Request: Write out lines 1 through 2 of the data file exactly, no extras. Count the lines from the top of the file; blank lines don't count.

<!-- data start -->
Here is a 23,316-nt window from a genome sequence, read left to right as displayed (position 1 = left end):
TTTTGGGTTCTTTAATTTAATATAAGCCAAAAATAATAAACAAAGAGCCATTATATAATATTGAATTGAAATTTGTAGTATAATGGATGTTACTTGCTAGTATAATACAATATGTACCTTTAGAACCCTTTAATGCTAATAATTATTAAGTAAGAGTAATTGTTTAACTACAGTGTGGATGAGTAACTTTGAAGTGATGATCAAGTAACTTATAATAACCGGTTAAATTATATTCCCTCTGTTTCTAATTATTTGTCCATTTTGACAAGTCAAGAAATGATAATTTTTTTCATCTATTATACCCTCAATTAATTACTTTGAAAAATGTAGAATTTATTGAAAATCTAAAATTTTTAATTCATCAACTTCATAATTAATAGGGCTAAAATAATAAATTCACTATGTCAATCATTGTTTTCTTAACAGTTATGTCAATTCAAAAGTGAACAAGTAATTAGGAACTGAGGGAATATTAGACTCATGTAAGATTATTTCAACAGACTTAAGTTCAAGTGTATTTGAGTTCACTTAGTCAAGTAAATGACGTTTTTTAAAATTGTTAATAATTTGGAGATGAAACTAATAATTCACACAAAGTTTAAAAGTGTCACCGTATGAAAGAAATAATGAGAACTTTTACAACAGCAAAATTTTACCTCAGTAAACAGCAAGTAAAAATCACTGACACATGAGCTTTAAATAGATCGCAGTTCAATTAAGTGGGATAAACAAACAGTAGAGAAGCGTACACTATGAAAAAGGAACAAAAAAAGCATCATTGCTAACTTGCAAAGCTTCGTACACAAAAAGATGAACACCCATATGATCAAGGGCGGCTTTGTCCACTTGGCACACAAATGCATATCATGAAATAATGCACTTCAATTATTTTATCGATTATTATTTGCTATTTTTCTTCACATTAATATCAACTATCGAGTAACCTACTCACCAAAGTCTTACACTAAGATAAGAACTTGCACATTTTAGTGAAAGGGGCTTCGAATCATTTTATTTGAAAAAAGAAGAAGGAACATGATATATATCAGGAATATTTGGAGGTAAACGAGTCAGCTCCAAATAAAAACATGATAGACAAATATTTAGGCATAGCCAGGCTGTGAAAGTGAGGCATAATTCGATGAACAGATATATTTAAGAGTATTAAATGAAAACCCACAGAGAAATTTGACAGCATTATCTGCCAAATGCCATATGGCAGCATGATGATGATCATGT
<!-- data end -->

Here is a 23,316-nt window from a genome sequence, read left to right as displayed (position 1 = left end):
TTTTGGGTTCTTTAATTTAATATAAGCCAAAAATAATAAACAAAGAGCCATTATATAATATTGAATTGAAATTTGTAGTATAATGGATGTTACTTGCTAGTATAATACAATATGTACCTTTAGAACCCTTTAATGCTAATAATTATTAAGTAAGAGTAATTGTTTAACTACAGTGTGGATGAGTAACTTTGAAGTGATGATCAAGTAACTTATAATAACCGGTTAAATTATATTCCCTCTGTTTCTAATTATTTGTCCATTTTGACAAGTCAAGAAATGATAATTTTTTTCATCTATTATACCCTCAATTAATTACTTTGAAAAATGTAGAATTTATTGAAAATCTAAAATTTTTAATTCATCAACTTCATAATTAATAGGGCTAAAATAATAAATTCACTATGTCAATCATTGTTTTCTTAACAGTTATGTCAATTCAAAAGTGAACAAGTAATTAGGAACTGAGGGAATATTAGACTCATGTAAGATTATTTCAACAGACTTAAGTTCAAGTGTATTTGAGTTCACTTAGTCAAGTAAATGACGTTTTTTAAAATTGTTAATAATTTGGAGATGAAACTAATAATTCACACAAAGTTTAAAAGTGTCACCGTATGAAAGAAATAATGAGAACTTTTACAACAGCAAAATTTTACCTCAGTAAACAGCAAGTAAAAATCACTGACACATGAGCTTTAAATAGATCGCAGTTCAATTAAGTGGGATAAACAAACAGTAGAGAAGCGTACACTATGAAAAAGGAACAAAAAAAGCATCATTGCTAACTTGCAAAGCTTCGTACACAAAAAGATGAACACCCATATGATCAAGGGCGGCTTTGTCCACTTGGCACACAAATGCATATCATGAAATAATGCACTTCAATTATTTTATCGATTATTATTTGCTATTTTTCTTCACATTAATATCAACTATCGAGTAACCTACTCACCAAAGTCTTACACTAAGATAAGAACTTGCACATTTTAGTGAAAGGGGCTTCGAATCATTTTATTTGAAAAAAGAAGAAGGAACATGATATATATCAGGAATATTTGGAGGTAAACGAGTCAGCTCCAAATAAAAACATGATAGACAAATATTTAGGCATAGCCAGGCTGTGAAAGTGAGGCATAATTCGATGAACAGATATATTTAAGAGTATTAAATGAAAACCCACAGAGAAATTTGACAGCATTATCTGCCAAATGCCATATGGCAGCATGATGATGATCATGT